by Emily Leithauser

                        for Simon and Kathleen

Our house was a seabed of alien vines
reaching to touch the windowsills.
We scraped the dry, green paper off
the glass with flat blades, then sat back,

beer bottle labels curling up
with sun, to stare at the new August
coming through three years ago,
all murky and bubbling and bent.

Now, the only piece of furniture
that’s followed me to every place—
my grandmother Nina’s yellow desk—
looks out from that row of windows

as if wondering what we’ll ever do
with that white porcelain sink, as large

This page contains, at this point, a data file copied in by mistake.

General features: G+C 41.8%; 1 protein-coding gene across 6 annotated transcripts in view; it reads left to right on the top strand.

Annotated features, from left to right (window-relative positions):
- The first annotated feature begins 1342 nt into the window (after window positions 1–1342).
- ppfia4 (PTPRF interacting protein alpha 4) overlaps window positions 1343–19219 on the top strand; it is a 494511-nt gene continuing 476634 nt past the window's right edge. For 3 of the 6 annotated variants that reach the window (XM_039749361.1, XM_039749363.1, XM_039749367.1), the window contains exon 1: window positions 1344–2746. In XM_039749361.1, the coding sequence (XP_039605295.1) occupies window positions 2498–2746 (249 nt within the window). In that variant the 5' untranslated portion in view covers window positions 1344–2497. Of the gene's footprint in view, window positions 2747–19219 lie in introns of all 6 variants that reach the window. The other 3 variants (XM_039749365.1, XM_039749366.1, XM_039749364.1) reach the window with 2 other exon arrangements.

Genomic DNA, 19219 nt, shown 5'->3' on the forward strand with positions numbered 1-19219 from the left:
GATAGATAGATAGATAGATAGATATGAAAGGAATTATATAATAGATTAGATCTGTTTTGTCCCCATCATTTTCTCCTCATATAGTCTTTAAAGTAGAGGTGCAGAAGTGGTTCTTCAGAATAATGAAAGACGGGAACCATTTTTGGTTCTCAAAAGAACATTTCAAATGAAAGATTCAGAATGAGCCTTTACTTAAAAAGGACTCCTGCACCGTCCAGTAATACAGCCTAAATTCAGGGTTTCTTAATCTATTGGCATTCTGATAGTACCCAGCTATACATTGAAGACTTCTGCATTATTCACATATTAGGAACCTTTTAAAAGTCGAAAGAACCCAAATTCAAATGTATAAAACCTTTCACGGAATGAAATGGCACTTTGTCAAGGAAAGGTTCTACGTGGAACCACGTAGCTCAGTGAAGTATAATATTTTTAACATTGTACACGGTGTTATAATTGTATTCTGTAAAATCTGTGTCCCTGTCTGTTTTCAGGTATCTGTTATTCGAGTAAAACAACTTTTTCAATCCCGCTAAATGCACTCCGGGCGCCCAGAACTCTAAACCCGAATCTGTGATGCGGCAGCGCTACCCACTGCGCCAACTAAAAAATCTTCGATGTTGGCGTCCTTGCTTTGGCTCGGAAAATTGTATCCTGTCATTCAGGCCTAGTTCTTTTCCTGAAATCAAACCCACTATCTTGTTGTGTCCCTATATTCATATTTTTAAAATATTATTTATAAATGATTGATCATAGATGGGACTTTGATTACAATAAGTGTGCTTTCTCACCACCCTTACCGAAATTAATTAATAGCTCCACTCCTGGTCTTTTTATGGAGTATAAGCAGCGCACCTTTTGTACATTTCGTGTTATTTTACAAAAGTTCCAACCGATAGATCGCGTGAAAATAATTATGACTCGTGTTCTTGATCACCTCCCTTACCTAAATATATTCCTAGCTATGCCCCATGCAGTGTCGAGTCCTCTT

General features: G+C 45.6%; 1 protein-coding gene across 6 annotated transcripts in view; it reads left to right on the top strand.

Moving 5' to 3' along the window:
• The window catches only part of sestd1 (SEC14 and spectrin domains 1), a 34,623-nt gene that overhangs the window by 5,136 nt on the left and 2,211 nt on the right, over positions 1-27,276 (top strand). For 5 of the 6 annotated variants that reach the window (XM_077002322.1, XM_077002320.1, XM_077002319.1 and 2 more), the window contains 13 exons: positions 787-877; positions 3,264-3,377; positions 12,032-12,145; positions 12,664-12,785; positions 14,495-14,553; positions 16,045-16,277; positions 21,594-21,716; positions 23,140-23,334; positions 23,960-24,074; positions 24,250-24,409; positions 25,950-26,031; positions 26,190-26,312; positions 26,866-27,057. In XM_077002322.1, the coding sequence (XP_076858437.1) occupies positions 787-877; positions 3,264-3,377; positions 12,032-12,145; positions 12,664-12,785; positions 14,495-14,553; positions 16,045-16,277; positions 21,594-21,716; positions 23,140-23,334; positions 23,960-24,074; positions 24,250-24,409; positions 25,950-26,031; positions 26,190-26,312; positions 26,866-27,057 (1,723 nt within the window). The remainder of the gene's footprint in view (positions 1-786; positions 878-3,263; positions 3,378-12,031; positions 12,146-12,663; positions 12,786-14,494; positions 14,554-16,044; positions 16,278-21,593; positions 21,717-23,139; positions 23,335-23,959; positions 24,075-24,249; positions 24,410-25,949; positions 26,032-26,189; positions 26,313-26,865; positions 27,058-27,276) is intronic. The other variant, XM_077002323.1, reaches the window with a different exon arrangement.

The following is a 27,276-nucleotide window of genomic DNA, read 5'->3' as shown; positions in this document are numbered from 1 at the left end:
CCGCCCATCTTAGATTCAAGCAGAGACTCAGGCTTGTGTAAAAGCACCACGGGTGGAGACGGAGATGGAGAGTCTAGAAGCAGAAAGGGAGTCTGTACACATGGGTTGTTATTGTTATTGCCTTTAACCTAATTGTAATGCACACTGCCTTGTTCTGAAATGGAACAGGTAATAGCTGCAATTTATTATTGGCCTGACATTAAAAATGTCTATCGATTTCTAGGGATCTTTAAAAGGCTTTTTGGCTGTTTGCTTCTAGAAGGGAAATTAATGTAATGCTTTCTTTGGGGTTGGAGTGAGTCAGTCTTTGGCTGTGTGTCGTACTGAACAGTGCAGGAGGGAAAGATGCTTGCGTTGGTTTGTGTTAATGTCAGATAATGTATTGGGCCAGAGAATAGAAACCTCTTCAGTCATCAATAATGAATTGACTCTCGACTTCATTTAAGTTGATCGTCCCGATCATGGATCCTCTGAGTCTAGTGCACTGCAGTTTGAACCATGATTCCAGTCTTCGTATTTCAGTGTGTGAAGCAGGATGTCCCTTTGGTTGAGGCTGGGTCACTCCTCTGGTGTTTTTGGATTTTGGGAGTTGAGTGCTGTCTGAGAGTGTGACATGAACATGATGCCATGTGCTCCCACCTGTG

as a baptismal font, you hauled
from your childhood home into this place.

It reminds us of your mother, who,
at night, would invite me up to talk,
pour me something gold to drink.
How she would have loved this sunlit room;

the window clasps, small enough
for dolls to unfasten, and the shaky ceiling
fan, old enough for a saloon.

Finalist, the Poetry International Prize 2022

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